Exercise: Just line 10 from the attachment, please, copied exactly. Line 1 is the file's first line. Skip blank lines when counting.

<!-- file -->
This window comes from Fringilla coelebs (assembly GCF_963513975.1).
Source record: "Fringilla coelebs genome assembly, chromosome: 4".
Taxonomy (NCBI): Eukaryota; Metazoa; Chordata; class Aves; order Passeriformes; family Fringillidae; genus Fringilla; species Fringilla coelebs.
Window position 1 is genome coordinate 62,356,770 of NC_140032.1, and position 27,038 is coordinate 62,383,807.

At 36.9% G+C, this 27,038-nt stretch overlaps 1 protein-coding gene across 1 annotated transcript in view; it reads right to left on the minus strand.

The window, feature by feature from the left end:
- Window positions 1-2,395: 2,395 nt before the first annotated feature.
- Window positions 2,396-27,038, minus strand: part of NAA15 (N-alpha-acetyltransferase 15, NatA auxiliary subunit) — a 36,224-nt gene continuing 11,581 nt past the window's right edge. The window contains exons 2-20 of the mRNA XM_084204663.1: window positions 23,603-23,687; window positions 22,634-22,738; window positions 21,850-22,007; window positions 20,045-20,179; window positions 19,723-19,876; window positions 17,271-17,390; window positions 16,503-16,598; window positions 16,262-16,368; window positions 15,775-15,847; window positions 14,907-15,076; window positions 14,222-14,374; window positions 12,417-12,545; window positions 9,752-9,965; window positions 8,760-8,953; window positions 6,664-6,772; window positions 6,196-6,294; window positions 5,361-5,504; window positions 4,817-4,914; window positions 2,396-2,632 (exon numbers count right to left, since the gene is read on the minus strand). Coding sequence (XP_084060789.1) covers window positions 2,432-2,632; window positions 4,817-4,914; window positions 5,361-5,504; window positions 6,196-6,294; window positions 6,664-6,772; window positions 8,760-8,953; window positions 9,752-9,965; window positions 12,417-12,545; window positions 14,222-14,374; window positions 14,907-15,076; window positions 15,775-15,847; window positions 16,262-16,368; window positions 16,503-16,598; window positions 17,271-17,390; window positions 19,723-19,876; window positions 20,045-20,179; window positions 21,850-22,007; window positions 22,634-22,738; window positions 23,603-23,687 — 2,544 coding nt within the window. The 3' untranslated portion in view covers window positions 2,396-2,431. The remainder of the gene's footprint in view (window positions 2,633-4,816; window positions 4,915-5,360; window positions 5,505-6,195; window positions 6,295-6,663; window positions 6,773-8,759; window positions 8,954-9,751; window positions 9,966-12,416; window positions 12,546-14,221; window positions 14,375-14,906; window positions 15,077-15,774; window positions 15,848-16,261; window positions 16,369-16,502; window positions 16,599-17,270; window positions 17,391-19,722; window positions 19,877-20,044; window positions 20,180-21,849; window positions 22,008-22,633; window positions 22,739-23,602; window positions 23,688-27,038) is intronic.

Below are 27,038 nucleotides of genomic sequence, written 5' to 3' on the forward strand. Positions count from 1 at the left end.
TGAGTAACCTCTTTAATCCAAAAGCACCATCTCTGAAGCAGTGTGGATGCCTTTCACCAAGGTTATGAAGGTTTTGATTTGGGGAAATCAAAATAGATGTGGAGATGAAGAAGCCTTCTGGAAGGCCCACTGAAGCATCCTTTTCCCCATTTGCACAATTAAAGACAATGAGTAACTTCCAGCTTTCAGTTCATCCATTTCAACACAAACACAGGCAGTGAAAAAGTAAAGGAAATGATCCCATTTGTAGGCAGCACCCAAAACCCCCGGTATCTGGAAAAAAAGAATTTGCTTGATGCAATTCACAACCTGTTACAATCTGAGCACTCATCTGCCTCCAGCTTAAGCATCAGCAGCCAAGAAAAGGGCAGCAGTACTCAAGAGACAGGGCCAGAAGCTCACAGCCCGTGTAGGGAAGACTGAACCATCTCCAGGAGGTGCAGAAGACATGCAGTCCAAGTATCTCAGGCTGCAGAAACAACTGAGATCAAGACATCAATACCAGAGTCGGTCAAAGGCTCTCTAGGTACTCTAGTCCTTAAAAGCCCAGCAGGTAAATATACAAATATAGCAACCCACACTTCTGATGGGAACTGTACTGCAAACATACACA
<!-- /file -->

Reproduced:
TGAGTAACCTCTTTAATCCAAAAGCACCATCTCTGAAGCAGTGTGGATGCCTTTCACCAAGGTTATGAAGGTTTTGATTTGGGGAAATCAAAATAGATGTGGAGATGAAGAAGCCTTCTGGAAGGCCCACTGAAGCATCCTTTTCCCCATTTGCACAATTAAAGACAATGAGTAACTTCCAGCTTTCAGTTCATCCATTTCAACACAAACACAGGCAGTGAAAAAGTAAAGGAAATGATCCCATTTGTAGGCAGCACCCAAAACCCCCGGTATCTGGAAAAAAAGAATTTGCTTGATGCAATTCACAACCTGTTACAATCTGAGCACTCATCTGCCTCCAGCTTAAGCATCAGCAGCCAAGAAAAGGGCAGCAGTACTCAAGAGACAGGGCCAGAAGCTCACAGCCCGTGTAGGGAAGACTGAACCATCTCCAGGAGGTGCAGAAGACATGCAGTCCAAGTATCTCAGGCTGCAGAAACAACTGAGATCAAGACATCAATACCAGAGTCGGTCAAAGGCTCTCTAGGTACTCTAGTCCTTAAAAGCCCAGCAGGTAAATATACAAATATAGCAACCCACACTTCTGATGGGAACTGTACTGCAAACATACACA